In 'The World Is Flat', Thomas Friedman, explains the flattening of our world today due to various political, technological and business advancements. The global playing field is being reshaped, allowing people in developing countries like India, China to be able to pursist a better life and compete heads-on with people in developed countries like the USA. Individuals have to move on with the waves of innovations or risk becoming obselete. In his forecoming book, 'Extreme Competition: the 21st Century Business Reformation', Peter Fingar, an expert on business process management (BPM), builds on the foundations laid by Thomas Friedman, and explains the evolution of CIOs into CPOs - Chief Process Officers, an individual who has an overview of the entire company from the enterprise's process standpoint, based on enabling technologies like real-time collobrations, system-to-system realtime data exchanges, the ubiquitious Internet. He also coined the term 'The Real Time Enterprise', an enterprise whose every step of every functional processes, HR, finance, manufactoring, sales & marketing, retail, inventory all can be inspected in real-time; enabling highly informed decision-making at all levels. To corporate behemoths like Dell, Wal-Mart, HP, this level of information sharing cut downs on inefficiencies, and enable them to react and reshape themselves with high agility to changing market trends and demands.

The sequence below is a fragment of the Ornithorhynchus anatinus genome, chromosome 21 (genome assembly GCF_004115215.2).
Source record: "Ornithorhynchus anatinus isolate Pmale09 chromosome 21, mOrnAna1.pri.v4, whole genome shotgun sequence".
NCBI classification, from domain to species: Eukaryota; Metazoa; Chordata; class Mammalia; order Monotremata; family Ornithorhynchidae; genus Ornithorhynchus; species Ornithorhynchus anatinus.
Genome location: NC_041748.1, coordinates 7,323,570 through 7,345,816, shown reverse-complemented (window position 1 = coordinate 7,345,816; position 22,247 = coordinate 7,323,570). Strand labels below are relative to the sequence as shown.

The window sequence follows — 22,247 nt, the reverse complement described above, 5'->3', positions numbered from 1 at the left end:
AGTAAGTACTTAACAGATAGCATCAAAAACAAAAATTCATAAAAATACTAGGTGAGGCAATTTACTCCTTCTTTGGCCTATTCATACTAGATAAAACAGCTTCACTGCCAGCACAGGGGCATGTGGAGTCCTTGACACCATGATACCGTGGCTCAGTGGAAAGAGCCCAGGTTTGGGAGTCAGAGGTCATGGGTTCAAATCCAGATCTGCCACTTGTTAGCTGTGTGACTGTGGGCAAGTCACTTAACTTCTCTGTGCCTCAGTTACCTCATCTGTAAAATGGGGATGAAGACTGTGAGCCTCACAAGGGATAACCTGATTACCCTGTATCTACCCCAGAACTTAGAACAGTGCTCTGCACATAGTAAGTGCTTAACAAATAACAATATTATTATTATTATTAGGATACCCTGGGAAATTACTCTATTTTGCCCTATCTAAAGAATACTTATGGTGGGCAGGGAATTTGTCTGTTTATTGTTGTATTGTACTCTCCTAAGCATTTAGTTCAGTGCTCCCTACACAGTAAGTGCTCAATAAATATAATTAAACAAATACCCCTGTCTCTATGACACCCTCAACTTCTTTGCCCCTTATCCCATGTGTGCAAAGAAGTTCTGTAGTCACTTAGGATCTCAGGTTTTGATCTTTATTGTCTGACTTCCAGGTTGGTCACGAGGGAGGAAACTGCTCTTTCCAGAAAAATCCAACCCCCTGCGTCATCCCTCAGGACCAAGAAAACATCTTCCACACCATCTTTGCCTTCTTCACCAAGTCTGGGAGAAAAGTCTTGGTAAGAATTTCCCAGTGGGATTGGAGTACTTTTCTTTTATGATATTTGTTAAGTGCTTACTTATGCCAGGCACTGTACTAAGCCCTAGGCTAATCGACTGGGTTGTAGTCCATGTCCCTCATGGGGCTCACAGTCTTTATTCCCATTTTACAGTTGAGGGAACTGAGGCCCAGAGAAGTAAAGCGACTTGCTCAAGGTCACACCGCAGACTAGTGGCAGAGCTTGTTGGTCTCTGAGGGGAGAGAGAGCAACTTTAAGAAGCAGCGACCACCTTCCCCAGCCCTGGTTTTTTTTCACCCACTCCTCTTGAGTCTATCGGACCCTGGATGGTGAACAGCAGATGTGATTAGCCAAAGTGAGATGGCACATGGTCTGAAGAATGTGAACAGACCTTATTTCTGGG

CPO, a new role in the new flat world. this is an important reference for every CIO-wanna-be.
In this article, 'Competition Gets Extreme', we get a preview of what will be covered in this forecoming book. I quote two relevant paragraphs here for tasters:
"In the future, Fingar sees more and more companies emulating the business model of Dell, where design, manufacturer, assembly and even customer support are all outsourced. Operational connectivity under this model is not just about organizations and individuals being able to talk to each other, but about organizations being able to orchestrate the operations of an ever-expanding web of suppliers. That will be the real significance of BPM into the future, Fingar says, and that is why CIOs will inevitably morph into CPOs.
The first thing I would say is that a lot of people who are CIOs today came up through the technical route: they might be Java people at heart. Well, if you want to stay being a Java architect, do what David Chappell suggests: move to Bangalore, because that's where your job is. On the other hand, if you want to do what companies need you to do and work where the budgets are going to grow, you had better get directly involved with process. We've got plenty of applications. You know, we've been doing that for the last 50 years."
So CPO, anyone?